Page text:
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Voice Trek

An A cappella Trek (2005)

3.7

December 30, 2005

Tuning / Blend 4.7
Energy / Intensity 3.7
Innovation / Creativity 4.0
Soloists 4.0
Sound / Production 4.7
Repeat Listenability 3.0
Tracks
1 That's What She Says 4.3
2 Ticket To Ride 3.3
3 Take Five 3.7
4 Both Sides Now 4.0
5 The William Tell Overture 3.7
6 A Little Luck 4.3
7 Fly Me to the Moon 4.7
8 The Windmills of Your Mind 5.0
9 Rosanna 3.3
10 America The Beautiful 4.0

Recorded 2003 – 2005
Total time: 39:06, 10 songs


Tuning / Blend 5
Energy / Intensity 3
Innovation / Creativity 3
Soloists 3
Sound / Production 5
Repeat Listenability 2
Tracks
1 That's What She Says 4
2 Ticket To Ride 2
3 Take Five 3
4 Both Sides Now 5
5 The William Tell Overture 3
6 A Little Luck 4
7 Fly Me to the Moon 5
8 The Windmills of Your Mind 5
9 Rosanna 2
10 America The Beautiful 5

Voice Trek are champions of creamy, breathy, airy, jazzy, blendful goodness. They could teach a masterclass on proper unison singing. They frequently find the silkiest, lushest, most tooth-decayingly sweet material and smooth it over with heaps of extra smoothness. Their chord choices are rich with gentle color notes. There's a market for An A cappella Trek: Show Choir Fanatics. But for fans of contemporary a cappella, Trek is decades behind the times.

When the material calls on Trek's formidable super smooth jazz skills, the match is a win. Both Sides Now, A Little Luck, Fly Me to the Moon, The Windmills of Your Mind and America The Beautiful all fare quite well under the graceful attentions of Voice Trek. But on the occasions where they depart from the extra smooth jazzy material, the group sounds decidedly challenged.

Ticket To Ride wanders uncomfortably, blindly searching for its hipness. Take Five is a nice arrangement with some challenging scat, but the metronomic rhythm fails to swing entirely, and the decision to feature some disappointing VP doesn't help matters. The William Tell Overture is clever if you've never heard of Gene Puerling or Ward Swingle but is otherwise tired and occasionally screechy, despite being meticulously well-rehearsed.

Two songs deserve special mention for their arrangements. First is America The Beautiful whose arranger Denis Allaire deftly evokes the patriotism and majesty of the work in novel expressions of both chord and melody to stirring effect. Although I have to say that including in the liner notes this self-serving comment: "it's the best vocal group recording of this song to date" is of highly questionable taste.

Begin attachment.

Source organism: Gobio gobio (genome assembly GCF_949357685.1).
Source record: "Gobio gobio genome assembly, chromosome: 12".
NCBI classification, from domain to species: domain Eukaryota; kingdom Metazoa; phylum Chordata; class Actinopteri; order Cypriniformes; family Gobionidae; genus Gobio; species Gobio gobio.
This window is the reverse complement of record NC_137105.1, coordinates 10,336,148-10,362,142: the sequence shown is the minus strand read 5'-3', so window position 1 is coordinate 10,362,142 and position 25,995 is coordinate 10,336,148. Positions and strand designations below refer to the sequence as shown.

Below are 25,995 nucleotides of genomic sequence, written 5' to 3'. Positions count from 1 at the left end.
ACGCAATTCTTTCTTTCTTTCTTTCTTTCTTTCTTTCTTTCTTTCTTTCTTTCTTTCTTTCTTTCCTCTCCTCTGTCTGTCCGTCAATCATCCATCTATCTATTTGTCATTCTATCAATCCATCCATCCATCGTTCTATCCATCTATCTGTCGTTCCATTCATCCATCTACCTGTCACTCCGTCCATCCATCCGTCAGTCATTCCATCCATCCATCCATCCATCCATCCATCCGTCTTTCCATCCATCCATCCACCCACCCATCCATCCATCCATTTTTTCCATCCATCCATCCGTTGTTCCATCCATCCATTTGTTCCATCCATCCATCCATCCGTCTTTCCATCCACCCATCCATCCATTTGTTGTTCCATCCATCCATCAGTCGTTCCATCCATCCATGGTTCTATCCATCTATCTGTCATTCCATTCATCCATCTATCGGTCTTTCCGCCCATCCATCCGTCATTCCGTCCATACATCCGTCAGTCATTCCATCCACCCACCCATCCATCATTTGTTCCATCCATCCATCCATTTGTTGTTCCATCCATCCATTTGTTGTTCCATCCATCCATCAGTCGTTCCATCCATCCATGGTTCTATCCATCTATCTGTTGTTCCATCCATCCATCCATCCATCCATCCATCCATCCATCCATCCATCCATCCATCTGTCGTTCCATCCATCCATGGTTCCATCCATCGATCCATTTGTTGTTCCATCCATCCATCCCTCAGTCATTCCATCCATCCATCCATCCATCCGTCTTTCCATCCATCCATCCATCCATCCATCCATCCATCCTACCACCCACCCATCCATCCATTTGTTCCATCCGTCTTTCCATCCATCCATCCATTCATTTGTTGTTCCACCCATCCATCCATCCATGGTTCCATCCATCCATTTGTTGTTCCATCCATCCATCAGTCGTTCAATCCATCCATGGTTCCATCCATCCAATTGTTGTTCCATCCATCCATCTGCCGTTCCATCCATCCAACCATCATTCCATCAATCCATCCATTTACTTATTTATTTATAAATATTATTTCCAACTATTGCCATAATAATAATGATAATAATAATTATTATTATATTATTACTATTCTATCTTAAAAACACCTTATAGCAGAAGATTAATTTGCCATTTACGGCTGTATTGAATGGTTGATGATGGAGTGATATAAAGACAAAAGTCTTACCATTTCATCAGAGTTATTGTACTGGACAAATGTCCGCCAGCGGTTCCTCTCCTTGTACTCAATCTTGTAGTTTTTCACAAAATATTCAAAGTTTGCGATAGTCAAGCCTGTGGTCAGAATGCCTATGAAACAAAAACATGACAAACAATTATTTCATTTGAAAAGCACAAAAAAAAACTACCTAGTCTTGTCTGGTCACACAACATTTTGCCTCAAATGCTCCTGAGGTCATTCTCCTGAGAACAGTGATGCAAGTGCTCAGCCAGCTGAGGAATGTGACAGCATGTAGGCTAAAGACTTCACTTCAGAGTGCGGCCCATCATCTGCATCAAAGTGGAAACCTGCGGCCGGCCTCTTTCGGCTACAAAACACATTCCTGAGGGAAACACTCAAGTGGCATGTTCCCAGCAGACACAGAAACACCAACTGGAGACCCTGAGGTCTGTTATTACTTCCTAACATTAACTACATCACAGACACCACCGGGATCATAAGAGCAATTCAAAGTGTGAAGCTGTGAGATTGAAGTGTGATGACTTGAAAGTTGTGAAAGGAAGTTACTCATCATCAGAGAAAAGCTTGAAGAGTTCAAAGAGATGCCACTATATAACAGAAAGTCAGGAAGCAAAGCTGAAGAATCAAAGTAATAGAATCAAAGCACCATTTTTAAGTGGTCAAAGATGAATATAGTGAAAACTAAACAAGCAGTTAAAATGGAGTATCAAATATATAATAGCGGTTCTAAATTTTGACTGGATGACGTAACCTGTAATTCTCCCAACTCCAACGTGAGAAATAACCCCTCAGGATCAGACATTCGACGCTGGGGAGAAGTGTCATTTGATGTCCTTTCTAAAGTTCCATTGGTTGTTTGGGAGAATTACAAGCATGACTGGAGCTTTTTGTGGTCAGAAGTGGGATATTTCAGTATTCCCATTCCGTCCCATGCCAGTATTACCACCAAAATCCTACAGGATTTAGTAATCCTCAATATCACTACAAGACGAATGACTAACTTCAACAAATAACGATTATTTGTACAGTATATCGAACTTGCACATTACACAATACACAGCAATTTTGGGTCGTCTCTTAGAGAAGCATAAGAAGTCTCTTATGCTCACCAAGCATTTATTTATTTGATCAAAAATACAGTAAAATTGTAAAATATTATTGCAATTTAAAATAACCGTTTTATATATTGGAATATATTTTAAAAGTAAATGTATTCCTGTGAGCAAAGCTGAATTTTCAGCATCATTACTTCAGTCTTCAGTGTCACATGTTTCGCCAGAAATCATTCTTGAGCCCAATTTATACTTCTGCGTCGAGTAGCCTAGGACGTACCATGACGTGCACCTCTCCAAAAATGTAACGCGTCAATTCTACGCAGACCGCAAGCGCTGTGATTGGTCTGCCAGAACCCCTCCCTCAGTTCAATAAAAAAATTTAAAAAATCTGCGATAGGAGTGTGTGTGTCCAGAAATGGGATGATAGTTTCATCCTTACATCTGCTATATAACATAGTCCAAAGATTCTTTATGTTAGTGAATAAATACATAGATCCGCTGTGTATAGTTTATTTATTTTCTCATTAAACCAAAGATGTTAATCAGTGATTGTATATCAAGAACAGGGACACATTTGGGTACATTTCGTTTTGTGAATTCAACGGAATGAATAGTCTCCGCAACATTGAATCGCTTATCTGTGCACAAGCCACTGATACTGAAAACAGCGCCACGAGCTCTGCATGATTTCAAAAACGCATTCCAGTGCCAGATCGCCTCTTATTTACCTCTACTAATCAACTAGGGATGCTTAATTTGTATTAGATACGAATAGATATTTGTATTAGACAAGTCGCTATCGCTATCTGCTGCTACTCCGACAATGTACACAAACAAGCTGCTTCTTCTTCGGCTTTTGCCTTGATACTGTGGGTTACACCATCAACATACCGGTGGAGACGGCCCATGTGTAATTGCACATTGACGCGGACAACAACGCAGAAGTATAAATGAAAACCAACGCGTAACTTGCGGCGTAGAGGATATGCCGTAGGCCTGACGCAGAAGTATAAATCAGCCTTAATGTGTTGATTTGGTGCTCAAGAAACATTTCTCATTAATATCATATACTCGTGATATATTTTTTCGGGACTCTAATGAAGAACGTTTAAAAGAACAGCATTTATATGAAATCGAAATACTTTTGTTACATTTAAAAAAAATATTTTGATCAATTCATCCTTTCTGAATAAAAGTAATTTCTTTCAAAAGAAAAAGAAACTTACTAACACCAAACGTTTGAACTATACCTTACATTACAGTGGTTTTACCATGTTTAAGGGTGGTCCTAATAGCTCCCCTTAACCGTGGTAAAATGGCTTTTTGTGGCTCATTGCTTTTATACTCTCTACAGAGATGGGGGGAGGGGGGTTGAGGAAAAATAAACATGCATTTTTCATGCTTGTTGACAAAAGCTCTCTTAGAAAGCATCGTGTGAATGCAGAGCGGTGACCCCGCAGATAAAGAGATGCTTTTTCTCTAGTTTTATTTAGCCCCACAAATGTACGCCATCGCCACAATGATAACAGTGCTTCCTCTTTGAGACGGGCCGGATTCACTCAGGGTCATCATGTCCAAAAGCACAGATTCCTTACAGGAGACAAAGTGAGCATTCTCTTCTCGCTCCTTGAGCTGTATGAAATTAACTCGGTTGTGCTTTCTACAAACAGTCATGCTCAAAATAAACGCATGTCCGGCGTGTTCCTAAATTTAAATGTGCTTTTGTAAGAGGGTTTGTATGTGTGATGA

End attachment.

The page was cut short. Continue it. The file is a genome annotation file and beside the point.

Second is Rosanna, the most stylistically repugnant arrangement of recent memory. Despite a technically excellent performance by Voice Trek, Paul Langford's surgical removal of the heart and soul of the song makes this track wholly unlistenable. My scoring reflects Trek's hard work, but this arrangement is the hands down Golden Turkey winner for its entirely failed merger of show choir and rock.

Voice Trek is too easy for today's easy listening. They're not rhythmically "in the pocket" enough for jazz. They're well-produced and well-rehearsed, but they're noticeably dated and sometimes miss the artistic marks they set for themselves. But when Trek applies its talents to the right material, the talents of these singers make the marriage is a good one. I look forward to a new album with a little more carefully chosen material and a bit less bragging in the liner notes.


Tuning / Blend 5
Energy / Intensity 5
Innovation / Creativity 5
Soloists 5
Sound / Production 5
Repeat Listenability 4
Tracks
1 That's What She Says 5
2 Ticket To Ride 5
3 Take Five 4
4 Both Sides Now 3
5 The William Tell Overture 4
6 A Little Luck 4
7 Fly Me to the Moon 5
8 The Windmills of Your Mind 5
9 Rosanna 5
10 America The Beautiful 4

Truly this can’t be the same group that put out some annoying muzak dreck that once put me to sleep. And yet the photos on the front of the album are identical to those in the liner notes for Voice Trek’s Voices of Light. Regardless of my skepticism, this is actually a killer album. Ridiculously complex, deliciously textured, and a fun ride through all ten songs.

Riding on the shirttails of Sixth Wave, Voice Trek takes off on its own orbit with contemporary interpretations of American jazz, folk, and rock standards. Ticket to Ride, a fantastic pop-jazzy presentation with a rather prominent but not overbearing bass and kick drum, layers in wonderfully dissonant chords with a vibrant energy that still keeps the integrity of the melody of the Beatles’ original. And who knew (according to the liner notes) Brubeck’s Take Five, one of my favorite instrumental pieces, actually had lyrics penned by the composer’s wife? The first two minutes of the track feature two verses and follow with soprano Shelley Plaster Jwanouskos on a lovely if not overly intricate scat solo. My concerns come in the third minute with arranger Denis Allaire’s take on the difficult percussive riffs that feature so prominently. His, sadly, do not mimic the original, and unfortunately sound more like a cat coughing up a furball. Digestive spasms aside, Take Five is a worthy contribution.